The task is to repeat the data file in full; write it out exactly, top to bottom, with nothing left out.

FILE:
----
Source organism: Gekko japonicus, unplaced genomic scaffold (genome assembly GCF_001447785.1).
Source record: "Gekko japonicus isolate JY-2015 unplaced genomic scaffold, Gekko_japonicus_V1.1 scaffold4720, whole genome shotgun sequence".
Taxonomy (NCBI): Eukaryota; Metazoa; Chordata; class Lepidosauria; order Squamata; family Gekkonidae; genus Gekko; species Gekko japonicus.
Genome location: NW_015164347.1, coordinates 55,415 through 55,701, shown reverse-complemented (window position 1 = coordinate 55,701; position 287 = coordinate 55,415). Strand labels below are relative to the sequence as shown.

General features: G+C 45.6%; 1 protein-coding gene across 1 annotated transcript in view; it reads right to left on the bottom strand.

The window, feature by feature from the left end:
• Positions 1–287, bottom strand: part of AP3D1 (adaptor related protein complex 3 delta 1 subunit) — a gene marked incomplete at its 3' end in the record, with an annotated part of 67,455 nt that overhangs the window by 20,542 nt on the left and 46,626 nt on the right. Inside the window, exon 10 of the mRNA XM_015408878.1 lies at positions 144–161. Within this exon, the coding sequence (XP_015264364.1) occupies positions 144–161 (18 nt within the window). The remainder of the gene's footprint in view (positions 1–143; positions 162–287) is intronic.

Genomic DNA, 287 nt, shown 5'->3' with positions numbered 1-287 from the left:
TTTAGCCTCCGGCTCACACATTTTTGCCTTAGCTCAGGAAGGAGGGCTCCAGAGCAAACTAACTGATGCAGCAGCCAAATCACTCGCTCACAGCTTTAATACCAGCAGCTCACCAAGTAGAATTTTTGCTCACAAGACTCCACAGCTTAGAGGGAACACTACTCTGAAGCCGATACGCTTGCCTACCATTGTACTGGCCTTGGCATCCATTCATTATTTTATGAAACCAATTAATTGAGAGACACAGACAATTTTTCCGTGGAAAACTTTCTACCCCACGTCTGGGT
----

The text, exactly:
Source organism: Gekko japonicus, unplaced genomic scaffold (genome assembly GCF_001447785.1).
Source record: "Gekko japonicus isolate JY-2015 unplaced genomic scaffold, Gekko_japonicus_V1.1 scaffold4720, whole genome shotgun sequence".
Taxonomy (NCBI): Eukaryota; Metazoa; Chordata; class Lepidosauria; order Squamata; family Gekkonidae; genus Gekko; species Gekko japonicus.
Genome location: NW_015164347.1, coordinates 55,415 through 55,701, shown reverse-complemented (window position 1 = coordinate 55,701; position 287 = coordinate 55,415). Strand labels below are relative to the sequence as shown.

General features: G+C 45.6%; 1 protein-coding gene across 1 annotated transcript in view; it reads right to left on the bottom strand.

The window, feature by feature from the left end:
• Positions 1–287, bottom strand: part of AP3D1 (adaptor related protein complex 3 delta 1 subunit) — a gene marked incomplete at its 3' end in the record, with an annotated part of 67,455 nt that overhangs the window by 20,542 nt on the left and 46,626 nt on the right. Inside the window, exon 10 of the mRNA XM_015408878.1 lies at positions 144–161. Within this exon, the coding sequence (XP_015264364.1) occupies positions 144–161 (18 nt within the window). The remainder of the gene's footprint in view (positions 1–143; positions 162–287) is intronic.

Genomic DNA, 287 nt, shown 5'->3' with positions numbered 1-287 from the left:
TTTAGCCTCCGGCTCACACATTTTTGCCTTAGCTCAGGAAGGAGGGCTCCAGAGCAAACTAACTGATGCAGCAGCCAAATCACTCGCTCACAGCTTTAATACCAGCAGCTCACCAAGTAGAATTTTTGCTCACAAGACTCCACAGCTTAGAGGGAACACTACTCTGAAGCCGATACGCTTGCCTACCATTGTACTGGCCTTGGCATCCATTCATTATTTTATGAAACCAATTAATTGAGAGACACAGACAATTTTTCCGTGGAAAACTTTCTACCCCACGTCTGGGT